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Friday, October 8, 2010

M. Degas Teaches Art and Science at Durfee Intermediate School: Detroit, 1942

(Self-Portrait: Degas Lifting His Cap by Edgar
Degas, 1834-1917, French painter, sculptor, and

In April 1942, sitting in Monsieur Degas’s class in Detroit, fourteen-year-old Philip Levine learned that the possibilities of the imagination are endless. Later that year, he discovered his calling:

“That autumn I found poetry. After dark, ambling the deserted streets, I would speak to the moon and stars about the emotional revolution that was raging within me, and, true to their natures, the moon and the stars would not answer. My most intimate poems were summoned by the promise of rain in the air or the odors of its aftermath. Night after night I spun and respun these poems — if poems they were — none of which I ever committed to the page. I was learning to love solitude and to discover the power of my voice to deprive it of terror.” (from his memoirs,
The Bread of Time)


He made a line on the blackboard,
one bold stroke from right to left
diagonally downward, and stood back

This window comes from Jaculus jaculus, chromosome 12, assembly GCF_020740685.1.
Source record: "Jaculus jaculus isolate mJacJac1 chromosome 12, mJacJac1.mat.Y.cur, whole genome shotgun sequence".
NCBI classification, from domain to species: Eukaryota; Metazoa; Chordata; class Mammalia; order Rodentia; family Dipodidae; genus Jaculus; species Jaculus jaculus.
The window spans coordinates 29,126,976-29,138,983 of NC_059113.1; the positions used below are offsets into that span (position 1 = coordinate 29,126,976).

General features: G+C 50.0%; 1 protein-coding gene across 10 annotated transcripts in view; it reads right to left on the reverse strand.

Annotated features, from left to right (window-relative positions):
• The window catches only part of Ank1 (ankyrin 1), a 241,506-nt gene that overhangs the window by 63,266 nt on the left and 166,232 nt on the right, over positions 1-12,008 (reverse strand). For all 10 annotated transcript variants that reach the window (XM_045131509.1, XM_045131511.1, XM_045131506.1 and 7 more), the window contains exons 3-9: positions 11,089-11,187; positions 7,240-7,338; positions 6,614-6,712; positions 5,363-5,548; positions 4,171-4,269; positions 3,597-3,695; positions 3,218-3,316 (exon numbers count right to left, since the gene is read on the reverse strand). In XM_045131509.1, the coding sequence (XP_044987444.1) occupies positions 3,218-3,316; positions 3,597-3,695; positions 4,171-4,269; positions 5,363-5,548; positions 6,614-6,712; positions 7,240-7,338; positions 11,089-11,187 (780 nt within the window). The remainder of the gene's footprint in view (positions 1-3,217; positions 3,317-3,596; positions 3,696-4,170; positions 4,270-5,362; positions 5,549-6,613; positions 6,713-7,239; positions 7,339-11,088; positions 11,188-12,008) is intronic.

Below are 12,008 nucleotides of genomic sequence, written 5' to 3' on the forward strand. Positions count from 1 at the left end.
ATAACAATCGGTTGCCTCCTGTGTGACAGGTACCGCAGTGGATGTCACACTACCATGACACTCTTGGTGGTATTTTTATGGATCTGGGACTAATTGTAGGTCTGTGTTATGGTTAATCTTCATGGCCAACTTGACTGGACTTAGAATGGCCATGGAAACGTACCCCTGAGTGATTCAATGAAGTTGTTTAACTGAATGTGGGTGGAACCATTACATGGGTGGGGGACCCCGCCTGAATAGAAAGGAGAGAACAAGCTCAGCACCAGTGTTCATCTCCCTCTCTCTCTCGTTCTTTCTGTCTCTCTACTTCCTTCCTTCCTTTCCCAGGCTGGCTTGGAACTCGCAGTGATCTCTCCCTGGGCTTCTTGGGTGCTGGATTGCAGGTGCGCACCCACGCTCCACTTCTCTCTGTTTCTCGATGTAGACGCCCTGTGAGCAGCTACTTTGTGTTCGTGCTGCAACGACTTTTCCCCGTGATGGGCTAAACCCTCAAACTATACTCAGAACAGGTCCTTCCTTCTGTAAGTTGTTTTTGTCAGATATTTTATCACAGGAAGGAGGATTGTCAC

to ask, looking as always at no one
in particular, “What have I done?”
From the back of the room Freddie
shouted, “You’ve broken a piece
of chalk.” M. Degas did not smile.
“What have I done?” he repeated.
The most intellectual students
looked down to study their desks,
except for Gertrude Bimmler, who raised
her hand before she spoke. “M. Degas,
you have created the hypotenuse
of an isosceles triangle.” Degas mused.
Everyone knew that Gertrude could not
be incorrect. “It is possible,”
Louis Warshowsky added precisely,
“that you have begun to represent
the roof of a barn.” I remember
that it was exactly twenty minutes
past eleven, and I thought at worst
this would go on another forty
minutes. It was early April,
the snow had all but melted on
the playgrounds, the elms and maples
bordering the cracked walks shivered
in the new winds, and I believed
that before I knew it I’d be
swaggering to the candy store
for a Milky Way. M. Degas
pursed his lips, and the room
stilled until the long hand
of the clock moved to twenty-one
as though in complicity with Gertrude,
who added confidently, “You’ve begun
to separate the dark from the dark.”
I looked back for help, but now
the trees bucked and quaked, and
I knew this could go on forever.

~ Philip Levine, born 1928, American poet